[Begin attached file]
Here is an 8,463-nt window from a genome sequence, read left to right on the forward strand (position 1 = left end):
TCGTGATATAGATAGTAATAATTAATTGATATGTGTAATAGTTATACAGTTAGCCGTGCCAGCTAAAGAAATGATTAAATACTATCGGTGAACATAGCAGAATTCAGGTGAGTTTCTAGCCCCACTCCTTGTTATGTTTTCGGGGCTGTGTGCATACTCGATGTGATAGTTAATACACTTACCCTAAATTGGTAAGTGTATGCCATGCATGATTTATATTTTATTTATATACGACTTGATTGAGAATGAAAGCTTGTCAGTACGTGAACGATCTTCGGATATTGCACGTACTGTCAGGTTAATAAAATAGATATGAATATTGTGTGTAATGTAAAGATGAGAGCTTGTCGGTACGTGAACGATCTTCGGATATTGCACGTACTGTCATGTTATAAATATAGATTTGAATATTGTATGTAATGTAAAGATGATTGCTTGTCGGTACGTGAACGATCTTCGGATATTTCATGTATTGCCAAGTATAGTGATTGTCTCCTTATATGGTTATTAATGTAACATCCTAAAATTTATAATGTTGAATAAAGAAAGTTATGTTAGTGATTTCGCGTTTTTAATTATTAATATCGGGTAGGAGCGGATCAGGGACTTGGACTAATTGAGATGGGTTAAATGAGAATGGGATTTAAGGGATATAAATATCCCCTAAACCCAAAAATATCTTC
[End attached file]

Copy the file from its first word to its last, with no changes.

Here is an 8,463-nt window from a genome sequence, read left to right on the forward strand (position 1 = left end):
TCGTGATATAGATAGTAATAATTAATTGATATGTGTAATAGTTATACAGTTAGCCGTGCCAGCTAAAGAAATGATTAAATACTATCGGTGAACATAGCAGAATTCAGGTGAGTTTCTAGCCCCACTCCTTGTTATGTTTTCGGGGCTGTGTGCATACTCGATGTGATAGTTAATACACTTACCCTAAATTGGTAAGTGTATGCCATGCATGATTTATATTTTATTTATATACGACTTGATTGAGAATGAAAGCTTGTCAGTACGTGAACGATCTTCGGATATTGCACGTACTGTCAGGTTAATAAAATAGATATGAATATTGTGTGTAATGTAAAGATGAGAGCTTGTCGGTACGTGAACGATCTTCGGATATTGCACGTACTGTCATGTTATAAATATAGATTTGAATATTGTATGTAATGTAAAGATGATTGCTTGTCGGTACGTGAACGATCTTCGGATATTTCATGTATTGCCAAGTATAGTGATTGTCTCCTTATATGGTTATTAATGTAACATCCTAAAATTTATAATGTTGAATAAAGAAAGTTATGTTAGTGATTTCGCGTTTTTAATTATTAATATCGGGTAGGAGCGGATCAGGGACTTGGACTAATTGAGATGGGTTAAATGAGAATGGGATTTAAGGGATATAAATATCCCCTAAACCCAAAAATATCTTC